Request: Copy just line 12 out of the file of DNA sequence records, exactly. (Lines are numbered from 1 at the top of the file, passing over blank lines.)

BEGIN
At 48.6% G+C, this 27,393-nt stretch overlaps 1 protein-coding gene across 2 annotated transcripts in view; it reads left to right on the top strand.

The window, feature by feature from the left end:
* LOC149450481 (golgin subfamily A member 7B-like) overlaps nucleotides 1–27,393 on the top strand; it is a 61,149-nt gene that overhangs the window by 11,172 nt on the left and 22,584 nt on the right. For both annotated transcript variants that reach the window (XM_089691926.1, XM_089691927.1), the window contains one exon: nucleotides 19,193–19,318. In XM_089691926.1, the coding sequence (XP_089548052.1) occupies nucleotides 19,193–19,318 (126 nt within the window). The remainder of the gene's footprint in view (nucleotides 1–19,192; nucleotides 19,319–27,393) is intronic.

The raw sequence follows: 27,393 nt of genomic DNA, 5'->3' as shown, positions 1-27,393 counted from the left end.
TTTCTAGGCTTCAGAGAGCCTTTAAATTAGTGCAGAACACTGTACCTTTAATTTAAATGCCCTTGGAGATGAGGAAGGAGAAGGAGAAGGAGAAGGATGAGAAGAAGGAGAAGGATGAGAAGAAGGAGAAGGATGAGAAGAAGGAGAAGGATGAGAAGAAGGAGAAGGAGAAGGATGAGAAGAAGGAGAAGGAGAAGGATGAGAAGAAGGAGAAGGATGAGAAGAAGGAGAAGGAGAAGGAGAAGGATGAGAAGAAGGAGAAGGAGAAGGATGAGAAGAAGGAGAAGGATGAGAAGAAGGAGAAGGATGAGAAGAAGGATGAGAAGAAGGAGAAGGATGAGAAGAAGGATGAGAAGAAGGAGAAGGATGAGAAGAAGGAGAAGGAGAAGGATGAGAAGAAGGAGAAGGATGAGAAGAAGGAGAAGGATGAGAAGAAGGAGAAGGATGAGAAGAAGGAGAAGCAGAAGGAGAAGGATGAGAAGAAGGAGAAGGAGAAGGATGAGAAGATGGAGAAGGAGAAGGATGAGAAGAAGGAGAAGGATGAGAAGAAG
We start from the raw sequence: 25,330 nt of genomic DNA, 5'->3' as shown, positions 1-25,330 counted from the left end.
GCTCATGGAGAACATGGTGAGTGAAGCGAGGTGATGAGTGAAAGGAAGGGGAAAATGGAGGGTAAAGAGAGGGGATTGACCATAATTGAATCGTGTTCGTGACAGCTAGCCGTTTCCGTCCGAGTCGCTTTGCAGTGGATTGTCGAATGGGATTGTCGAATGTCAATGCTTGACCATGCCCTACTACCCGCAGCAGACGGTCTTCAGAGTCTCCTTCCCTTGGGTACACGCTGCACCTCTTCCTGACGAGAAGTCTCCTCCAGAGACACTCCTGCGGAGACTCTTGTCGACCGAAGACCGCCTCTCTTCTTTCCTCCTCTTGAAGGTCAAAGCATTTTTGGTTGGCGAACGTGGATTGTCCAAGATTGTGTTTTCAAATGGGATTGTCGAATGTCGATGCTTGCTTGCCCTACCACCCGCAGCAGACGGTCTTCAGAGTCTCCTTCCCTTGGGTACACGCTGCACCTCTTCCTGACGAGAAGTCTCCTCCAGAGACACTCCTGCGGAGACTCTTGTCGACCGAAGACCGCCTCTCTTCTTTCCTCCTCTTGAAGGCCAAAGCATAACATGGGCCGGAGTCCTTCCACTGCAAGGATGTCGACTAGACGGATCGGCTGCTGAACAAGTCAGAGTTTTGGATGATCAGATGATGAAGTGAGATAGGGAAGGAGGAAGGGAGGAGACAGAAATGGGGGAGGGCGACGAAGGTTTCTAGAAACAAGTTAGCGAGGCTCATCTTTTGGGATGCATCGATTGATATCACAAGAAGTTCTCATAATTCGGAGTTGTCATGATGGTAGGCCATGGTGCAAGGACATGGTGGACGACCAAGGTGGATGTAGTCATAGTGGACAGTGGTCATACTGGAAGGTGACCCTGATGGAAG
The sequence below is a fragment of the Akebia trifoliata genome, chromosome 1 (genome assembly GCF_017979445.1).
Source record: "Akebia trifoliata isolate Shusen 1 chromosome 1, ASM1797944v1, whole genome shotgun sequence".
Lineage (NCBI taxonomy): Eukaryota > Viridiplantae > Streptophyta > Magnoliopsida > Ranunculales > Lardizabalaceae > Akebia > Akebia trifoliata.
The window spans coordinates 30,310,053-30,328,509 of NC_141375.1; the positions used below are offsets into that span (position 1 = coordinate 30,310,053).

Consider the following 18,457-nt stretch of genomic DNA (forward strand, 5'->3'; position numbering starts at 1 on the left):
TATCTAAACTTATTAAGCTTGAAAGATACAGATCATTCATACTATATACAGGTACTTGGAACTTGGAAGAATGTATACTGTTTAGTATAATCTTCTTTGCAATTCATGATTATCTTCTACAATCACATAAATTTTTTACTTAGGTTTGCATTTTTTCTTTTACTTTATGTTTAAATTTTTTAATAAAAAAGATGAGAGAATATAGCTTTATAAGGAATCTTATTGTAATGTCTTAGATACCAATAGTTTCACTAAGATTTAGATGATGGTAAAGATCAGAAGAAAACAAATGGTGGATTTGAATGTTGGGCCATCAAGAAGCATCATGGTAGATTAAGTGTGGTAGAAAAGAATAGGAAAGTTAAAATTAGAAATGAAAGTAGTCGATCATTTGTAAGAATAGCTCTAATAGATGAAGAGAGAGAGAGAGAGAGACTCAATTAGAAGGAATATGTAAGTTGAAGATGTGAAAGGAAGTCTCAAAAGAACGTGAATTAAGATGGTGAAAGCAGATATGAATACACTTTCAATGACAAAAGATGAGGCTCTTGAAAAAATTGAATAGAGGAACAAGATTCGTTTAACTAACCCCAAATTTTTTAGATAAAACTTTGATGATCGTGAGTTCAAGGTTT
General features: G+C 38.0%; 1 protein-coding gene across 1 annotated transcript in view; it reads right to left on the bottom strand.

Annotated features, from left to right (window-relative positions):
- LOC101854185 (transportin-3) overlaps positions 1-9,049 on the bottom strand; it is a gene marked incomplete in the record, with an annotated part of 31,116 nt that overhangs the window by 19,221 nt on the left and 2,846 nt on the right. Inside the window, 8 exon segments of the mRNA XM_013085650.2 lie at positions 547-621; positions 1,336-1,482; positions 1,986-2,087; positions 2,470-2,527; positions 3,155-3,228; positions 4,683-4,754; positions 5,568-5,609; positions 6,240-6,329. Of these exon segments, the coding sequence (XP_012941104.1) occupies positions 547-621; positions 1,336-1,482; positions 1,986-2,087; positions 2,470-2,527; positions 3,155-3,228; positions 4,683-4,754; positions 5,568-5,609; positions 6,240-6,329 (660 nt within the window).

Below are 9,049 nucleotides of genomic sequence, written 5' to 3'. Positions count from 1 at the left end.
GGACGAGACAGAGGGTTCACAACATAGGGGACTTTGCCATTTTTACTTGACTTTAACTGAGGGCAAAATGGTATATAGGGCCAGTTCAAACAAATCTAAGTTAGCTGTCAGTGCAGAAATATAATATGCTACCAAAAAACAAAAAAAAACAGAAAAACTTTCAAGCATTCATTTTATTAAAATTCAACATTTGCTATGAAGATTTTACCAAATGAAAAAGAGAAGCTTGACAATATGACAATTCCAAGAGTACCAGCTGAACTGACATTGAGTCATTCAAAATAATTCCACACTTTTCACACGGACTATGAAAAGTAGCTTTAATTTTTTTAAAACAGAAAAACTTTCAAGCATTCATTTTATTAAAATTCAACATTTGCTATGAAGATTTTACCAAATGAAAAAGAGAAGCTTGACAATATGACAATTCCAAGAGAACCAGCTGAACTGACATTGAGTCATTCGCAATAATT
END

Consider the following 18,457-nt stretch of genomic DNA (forward strand, 5'->3'; position numbering starts at 1 on the left):